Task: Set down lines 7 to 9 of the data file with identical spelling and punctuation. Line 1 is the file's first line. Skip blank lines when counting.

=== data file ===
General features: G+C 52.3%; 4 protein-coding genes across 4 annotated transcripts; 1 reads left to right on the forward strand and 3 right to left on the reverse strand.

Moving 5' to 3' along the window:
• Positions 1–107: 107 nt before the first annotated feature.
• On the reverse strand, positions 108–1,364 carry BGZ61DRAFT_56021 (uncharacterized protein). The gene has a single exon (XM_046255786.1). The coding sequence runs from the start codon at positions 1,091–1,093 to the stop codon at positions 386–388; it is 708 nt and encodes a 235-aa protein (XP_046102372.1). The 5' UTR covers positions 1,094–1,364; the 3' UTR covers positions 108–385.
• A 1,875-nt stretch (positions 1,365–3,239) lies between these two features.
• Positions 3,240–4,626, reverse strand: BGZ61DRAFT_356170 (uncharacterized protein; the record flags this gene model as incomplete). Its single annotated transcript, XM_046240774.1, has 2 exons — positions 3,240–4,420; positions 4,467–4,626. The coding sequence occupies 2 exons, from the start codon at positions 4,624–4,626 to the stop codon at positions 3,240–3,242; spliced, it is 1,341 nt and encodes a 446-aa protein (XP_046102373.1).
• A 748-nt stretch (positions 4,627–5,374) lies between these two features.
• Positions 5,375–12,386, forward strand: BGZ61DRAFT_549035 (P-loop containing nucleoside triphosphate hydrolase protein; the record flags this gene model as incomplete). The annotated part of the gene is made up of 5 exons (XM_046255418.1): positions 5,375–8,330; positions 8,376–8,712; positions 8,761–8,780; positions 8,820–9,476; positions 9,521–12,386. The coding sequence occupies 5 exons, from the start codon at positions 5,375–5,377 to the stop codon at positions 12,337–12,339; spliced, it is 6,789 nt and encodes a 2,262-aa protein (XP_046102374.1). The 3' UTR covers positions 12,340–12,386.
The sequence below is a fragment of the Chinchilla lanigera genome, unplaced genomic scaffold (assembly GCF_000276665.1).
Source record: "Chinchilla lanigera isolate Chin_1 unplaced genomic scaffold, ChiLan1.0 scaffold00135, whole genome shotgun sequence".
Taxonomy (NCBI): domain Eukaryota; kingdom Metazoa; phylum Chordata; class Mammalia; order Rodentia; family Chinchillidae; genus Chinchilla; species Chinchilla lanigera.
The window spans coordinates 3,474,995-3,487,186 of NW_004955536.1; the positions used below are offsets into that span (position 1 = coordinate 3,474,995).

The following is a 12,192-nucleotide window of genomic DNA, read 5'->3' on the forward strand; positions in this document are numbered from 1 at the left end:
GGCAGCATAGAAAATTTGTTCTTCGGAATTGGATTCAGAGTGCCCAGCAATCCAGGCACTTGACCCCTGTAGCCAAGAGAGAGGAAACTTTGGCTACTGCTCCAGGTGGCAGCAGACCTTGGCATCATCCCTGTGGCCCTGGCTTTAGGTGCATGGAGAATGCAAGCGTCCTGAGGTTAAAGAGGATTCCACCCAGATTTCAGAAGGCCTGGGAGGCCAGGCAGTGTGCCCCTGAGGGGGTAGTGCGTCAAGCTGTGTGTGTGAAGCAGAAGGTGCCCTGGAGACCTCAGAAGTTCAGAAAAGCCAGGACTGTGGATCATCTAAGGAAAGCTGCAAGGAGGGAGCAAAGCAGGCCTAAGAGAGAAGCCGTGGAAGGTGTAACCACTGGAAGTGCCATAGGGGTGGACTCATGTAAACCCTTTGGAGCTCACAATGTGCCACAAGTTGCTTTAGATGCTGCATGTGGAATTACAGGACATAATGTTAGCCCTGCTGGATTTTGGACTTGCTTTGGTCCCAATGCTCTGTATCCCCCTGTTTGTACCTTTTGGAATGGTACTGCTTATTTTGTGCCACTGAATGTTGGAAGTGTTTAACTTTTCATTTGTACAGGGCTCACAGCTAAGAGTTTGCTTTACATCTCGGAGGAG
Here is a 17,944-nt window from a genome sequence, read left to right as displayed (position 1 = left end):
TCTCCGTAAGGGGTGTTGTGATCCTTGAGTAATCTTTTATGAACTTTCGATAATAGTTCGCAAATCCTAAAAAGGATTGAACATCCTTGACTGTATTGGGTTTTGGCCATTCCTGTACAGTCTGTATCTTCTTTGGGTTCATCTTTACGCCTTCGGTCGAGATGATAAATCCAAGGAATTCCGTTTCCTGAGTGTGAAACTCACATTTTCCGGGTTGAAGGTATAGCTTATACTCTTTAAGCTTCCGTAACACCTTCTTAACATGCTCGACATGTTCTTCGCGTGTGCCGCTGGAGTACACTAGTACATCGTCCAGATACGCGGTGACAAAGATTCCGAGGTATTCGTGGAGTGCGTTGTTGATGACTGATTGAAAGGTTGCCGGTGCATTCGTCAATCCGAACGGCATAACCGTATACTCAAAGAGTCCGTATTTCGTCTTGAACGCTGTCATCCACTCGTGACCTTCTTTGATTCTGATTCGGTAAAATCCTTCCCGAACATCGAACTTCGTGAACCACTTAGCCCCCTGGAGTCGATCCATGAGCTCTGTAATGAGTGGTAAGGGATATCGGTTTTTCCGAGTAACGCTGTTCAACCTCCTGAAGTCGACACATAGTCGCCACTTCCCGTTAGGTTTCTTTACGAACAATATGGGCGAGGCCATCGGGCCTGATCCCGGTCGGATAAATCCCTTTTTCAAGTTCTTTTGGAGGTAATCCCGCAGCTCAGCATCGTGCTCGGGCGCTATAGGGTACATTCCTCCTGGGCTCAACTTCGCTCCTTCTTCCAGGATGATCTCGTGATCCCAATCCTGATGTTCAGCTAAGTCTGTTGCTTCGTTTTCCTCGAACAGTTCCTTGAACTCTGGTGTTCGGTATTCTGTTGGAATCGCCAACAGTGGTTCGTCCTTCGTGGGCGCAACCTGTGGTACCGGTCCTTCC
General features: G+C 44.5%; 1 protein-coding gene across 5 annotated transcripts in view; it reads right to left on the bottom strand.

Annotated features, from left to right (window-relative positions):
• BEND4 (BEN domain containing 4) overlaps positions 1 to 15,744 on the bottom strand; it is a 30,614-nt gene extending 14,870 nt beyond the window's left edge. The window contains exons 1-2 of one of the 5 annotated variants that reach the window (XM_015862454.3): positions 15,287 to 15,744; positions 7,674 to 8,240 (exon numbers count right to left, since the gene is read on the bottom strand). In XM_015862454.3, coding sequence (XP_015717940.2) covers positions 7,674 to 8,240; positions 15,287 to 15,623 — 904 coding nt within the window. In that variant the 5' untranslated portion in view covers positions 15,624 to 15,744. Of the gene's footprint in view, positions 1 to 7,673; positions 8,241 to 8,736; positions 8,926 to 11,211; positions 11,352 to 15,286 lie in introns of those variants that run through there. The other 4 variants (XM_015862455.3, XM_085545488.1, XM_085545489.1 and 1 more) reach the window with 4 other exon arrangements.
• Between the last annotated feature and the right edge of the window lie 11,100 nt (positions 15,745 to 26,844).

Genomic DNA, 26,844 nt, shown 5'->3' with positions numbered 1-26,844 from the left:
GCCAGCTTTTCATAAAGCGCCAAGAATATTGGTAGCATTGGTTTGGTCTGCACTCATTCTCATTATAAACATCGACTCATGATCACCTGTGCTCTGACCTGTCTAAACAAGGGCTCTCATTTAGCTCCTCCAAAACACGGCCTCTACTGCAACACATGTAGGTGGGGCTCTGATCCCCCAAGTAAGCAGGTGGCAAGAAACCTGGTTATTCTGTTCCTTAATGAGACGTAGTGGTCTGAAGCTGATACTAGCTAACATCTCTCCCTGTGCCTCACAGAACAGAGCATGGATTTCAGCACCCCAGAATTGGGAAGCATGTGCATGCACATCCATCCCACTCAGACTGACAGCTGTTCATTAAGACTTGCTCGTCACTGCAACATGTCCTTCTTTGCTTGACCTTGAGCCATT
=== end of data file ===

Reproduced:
• A 748-nt stretch (positions 4,627–5,374) lies between these two features.
• Positions 5,375–12,386, forward strand: BGZ61DRAFT_549035 (P-loop containing nucleoside triphosphate hydrolase protein; the record flags this gene model as incomplete). The annotated part of the gene is made up of 5 exons (XM_046255418.1): positions 5,375–8,330; positions 8,376–8,712; positions 8,761–8,780; positions 8,820–9,476; positions 9,521–12,386. The coding sequence occupies 5 exons, from the start codon at positions 5,375–5,377 to the stop codon at positions 12,337–12,339; spliced, it is 6,789 nt and encodes a 2,262-aa protein (XP_046102374.1). The 3' UTR covers positions 12,340–12,386.
The sequence below is a fragment of the Chinchilla lanigera genome, unplaced genomic scaffold (assembly GCF_000276665.1).